City Council (View All)
Tuesday, April 18, 2017
ASHLAND CITY COUNCIL
April 18, 2017
1175 E. Main Street
CALL TO ORDER
Mayor Stromberg called the meeting to order at 7:00 p.m. in the Civic Center Council Chambers.
Councilor Slattery, Morris, Lemhouse, Seffinger, and Darrow were present. Councilor Rosenthal arrived at 7:34 p.m.
Mayor Stromberg announced a vacancy on the Citizen’s Budget Committee. The deadline for applications was Wednesday, April 26, 2017.
APPROVAL OF MINUTES
The minutes of the Business Meeting of March 21, 2017, and the Study Session of April 3, 2017 were approved as presented. The minutes of the Business Meeting of April 4, 2017 were approved with a correction to page 4 of 6, second paragraph, correcting “Doge Way” to “Dodge Way.”
SPECIAL PRESENTATIONS & AWARDS
1. Annual presentation from Historic Commission
Historic Commission Chair Dale Shostrom announced National Historic Preservation Week would occur the week of May 16, 2017. Commissioner Keith Swink explained the Historic Commission reviewed planning applications, building permits, and sign permits within the Historical Districts. The Commission worked with developers and property owners to ensure new construction and renovation complimented the Historic Districts. Accomplishments included recommendations on 15 land use applications, 70 building and sign permits, and over 450 volunteer consultation hours for the Historic Review Board. The Commission also provided input on several restoration and public art projects, and coordinated events for the 2016 National Historic Preservation Week.
The theme for National Historic Preservation Week 2017 was “Discover America’s Hidden Gems.” The awards ceremony would occur Tuesday, May 16, 2017 at the Ashland Community Center at noon. On Wednesday, May 17, 2017, the Ashland Memorial Mausoleum at the Mountain View Cemetery would be open for self-guided tours. Friday, May 19, 2017, at 2:00 p.m., the Historic Commission and Ashland Heritage Committee would host a walking tour of Hyde Street, Manzanita Street, and North Main Street. This tour would start in front of the Community Development building at 51 Winburn Way.
2. Proclamation of May 2017 as National Historic Preservation Month
The Mayors proclamation of May 2017 as National Historic Preservation Month was read aloud.
Tom Marr/955 North Mountain Avenue/Asked that Council immediately lower utility rates. Neighbors had recently moved due to the high cost of Ashland utilities. Electricity, sewer, and water were basic human necessities. To use them as a revenue stream was inappropriate. Raising and taxing the rates was regressive and hurt the impoverished and lower income. Costs should reflect operations and the cost of providing those services.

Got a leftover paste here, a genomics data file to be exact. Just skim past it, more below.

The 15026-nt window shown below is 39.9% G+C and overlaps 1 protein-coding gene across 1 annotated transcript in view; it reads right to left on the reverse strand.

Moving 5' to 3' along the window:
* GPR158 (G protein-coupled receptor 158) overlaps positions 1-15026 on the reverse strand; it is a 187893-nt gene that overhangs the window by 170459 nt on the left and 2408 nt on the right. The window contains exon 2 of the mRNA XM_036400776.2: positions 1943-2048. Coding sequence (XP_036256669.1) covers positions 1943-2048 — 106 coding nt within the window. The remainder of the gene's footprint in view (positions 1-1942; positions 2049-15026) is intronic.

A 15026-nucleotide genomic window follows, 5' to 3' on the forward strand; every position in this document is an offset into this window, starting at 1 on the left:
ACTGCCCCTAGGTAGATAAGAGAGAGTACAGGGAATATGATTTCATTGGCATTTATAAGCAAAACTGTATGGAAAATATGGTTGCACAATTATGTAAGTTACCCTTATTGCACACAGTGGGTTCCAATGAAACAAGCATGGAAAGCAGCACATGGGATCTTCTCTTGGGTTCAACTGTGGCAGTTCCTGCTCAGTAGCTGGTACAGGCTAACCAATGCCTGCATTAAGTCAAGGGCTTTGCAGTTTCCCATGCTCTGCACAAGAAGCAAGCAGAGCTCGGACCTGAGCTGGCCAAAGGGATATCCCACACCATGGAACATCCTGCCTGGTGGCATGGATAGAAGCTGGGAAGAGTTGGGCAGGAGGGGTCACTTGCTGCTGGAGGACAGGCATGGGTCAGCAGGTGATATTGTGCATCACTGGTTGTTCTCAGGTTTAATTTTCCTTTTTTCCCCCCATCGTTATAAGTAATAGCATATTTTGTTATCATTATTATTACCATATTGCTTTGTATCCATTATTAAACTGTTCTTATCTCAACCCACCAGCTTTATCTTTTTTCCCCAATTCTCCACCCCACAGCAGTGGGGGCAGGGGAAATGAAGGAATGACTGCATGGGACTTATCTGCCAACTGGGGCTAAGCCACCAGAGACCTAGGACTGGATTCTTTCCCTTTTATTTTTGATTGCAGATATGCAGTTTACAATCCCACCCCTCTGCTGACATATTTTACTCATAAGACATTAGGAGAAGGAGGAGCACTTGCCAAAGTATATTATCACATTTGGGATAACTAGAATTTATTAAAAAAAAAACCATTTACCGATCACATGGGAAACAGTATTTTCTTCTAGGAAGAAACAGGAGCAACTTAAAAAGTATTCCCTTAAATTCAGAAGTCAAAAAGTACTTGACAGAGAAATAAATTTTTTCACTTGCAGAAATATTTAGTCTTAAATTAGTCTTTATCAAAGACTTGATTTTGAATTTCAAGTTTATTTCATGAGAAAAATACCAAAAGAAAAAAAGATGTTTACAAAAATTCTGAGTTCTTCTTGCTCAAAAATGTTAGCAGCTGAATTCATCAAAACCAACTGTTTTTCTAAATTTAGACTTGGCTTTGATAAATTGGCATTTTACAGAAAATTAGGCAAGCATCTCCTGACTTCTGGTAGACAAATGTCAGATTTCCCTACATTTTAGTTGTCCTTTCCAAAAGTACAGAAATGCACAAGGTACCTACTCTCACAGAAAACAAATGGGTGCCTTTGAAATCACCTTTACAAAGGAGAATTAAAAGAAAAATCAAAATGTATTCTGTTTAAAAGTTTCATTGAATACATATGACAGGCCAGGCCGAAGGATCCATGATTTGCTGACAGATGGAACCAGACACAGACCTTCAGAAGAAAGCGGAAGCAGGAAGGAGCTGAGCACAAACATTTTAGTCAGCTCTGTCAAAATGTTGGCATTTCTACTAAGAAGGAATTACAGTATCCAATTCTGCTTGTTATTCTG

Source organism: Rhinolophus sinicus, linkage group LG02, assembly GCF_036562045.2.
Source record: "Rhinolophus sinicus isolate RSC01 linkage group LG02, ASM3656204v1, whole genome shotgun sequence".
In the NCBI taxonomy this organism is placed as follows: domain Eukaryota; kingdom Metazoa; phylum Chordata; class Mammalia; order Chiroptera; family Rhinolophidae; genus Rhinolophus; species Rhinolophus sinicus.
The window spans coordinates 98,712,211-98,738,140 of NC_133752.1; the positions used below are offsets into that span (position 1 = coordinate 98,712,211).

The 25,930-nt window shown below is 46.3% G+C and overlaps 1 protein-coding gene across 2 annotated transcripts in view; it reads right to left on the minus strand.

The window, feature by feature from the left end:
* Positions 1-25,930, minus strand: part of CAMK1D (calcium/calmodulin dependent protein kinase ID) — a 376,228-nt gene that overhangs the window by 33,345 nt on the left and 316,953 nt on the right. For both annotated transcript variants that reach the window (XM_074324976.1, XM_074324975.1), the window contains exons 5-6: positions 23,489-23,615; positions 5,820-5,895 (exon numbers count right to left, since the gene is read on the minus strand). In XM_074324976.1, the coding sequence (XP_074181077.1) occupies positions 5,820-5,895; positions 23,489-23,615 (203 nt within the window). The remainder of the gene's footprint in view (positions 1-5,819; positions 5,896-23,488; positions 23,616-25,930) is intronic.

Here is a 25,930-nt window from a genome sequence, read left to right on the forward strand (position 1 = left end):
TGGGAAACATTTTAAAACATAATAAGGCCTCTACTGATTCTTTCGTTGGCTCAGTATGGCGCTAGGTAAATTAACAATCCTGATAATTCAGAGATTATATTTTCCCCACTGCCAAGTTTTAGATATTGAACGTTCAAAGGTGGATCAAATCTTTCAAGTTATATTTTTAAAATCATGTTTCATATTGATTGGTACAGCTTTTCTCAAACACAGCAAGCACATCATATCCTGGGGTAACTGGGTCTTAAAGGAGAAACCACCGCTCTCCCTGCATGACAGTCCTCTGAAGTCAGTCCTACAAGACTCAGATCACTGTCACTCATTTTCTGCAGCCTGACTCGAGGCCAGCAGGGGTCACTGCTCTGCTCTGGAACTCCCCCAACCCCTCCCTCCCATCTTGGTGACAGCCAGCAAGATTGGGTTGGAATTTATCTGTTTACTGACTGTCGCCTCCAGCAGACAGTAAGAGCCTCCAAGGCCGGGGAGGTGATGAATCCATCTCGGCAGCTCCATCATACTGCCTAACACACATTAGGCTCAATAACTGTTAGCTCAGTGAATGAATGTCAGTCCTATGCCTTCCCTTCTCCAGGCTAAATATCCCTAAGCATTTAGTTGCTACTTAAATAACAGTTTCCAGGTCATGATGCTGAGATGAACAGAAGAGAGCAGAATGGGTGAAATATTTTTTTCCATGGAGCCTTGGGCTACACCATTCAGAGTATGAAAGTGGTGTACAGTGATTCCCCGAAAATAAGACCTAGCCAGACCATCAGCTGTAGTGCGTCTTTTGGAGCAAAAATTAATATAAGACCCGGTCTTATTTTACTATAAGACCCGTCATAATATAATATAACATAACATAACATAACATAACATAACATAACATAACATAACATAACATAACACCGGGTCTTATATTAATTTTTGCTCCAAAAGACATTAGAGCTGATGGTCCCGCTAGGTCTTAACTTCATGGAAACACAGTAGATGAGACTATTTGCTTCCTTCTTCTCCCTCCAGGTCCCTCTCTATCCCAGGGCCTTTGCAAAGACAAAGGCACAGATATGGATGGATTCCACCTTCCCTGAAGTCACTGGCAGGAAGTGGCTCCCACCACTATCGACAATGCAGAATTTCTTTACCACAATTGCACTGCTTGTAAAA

Huelz Gutcheon/PO Box 754/Referenced Bangladesh’s natural evolution from aid received due to the 1971 famine and the countries present use of technology and solar energy. Climate change action needed to happen immediately. In Ashland, the Southern Oregon University dormitories were a good fit for zero net energy. It was not happening because someone in Texas owned the buildings.
Councilor Lemhouse/Slattery m/s to move New and Miscellaneous Business agenda item #1. 2016-2017 Social Service Grant allocation recommendation review below Ordinances, Resolutions, and Contracts. Voice Vote: all AYES. Motion passed.
1. Approval of minutes of boards, commissions, and committees
2. Tree Commission request to name the Southern Oregon University Spirit Tree a City of Ashland Heritage Tree
3. Approval of resolution titled, “A resolution authorizing signatures, including facsimile signatures, for banking services on behalf of the City of Ashland”
4. Rogue Credit Union Appeal Adoption of Findings
5. EPA WaterSense Labeling Program, letter of support
Councilor Lemhouse/Seffinger m/s to approve the Consent Agenda. Voice Vote: all AYES. Motion passed.
1. Public hearing on the 2016 Community Development Block Grant (CDBG) Award and CDBG Action Plan development
Housing Program Specialist Linda Reid explained the City received four applications for Community Development Block Grant (CDBG) funds totaling $258,036. The City anticipated receiving $158,726 for 2017. Program administration reserved 20% or $31,745. The remaining $126,981 plus an additional $131,055 in reprogrammed funds from prior years would go to eligible projects benefiting Ashland’s low-income population. The total amount of funding available for capital improvement projects was the entire $258,036 with 15% or $23,808 of the 2017 allocation going to public service activities.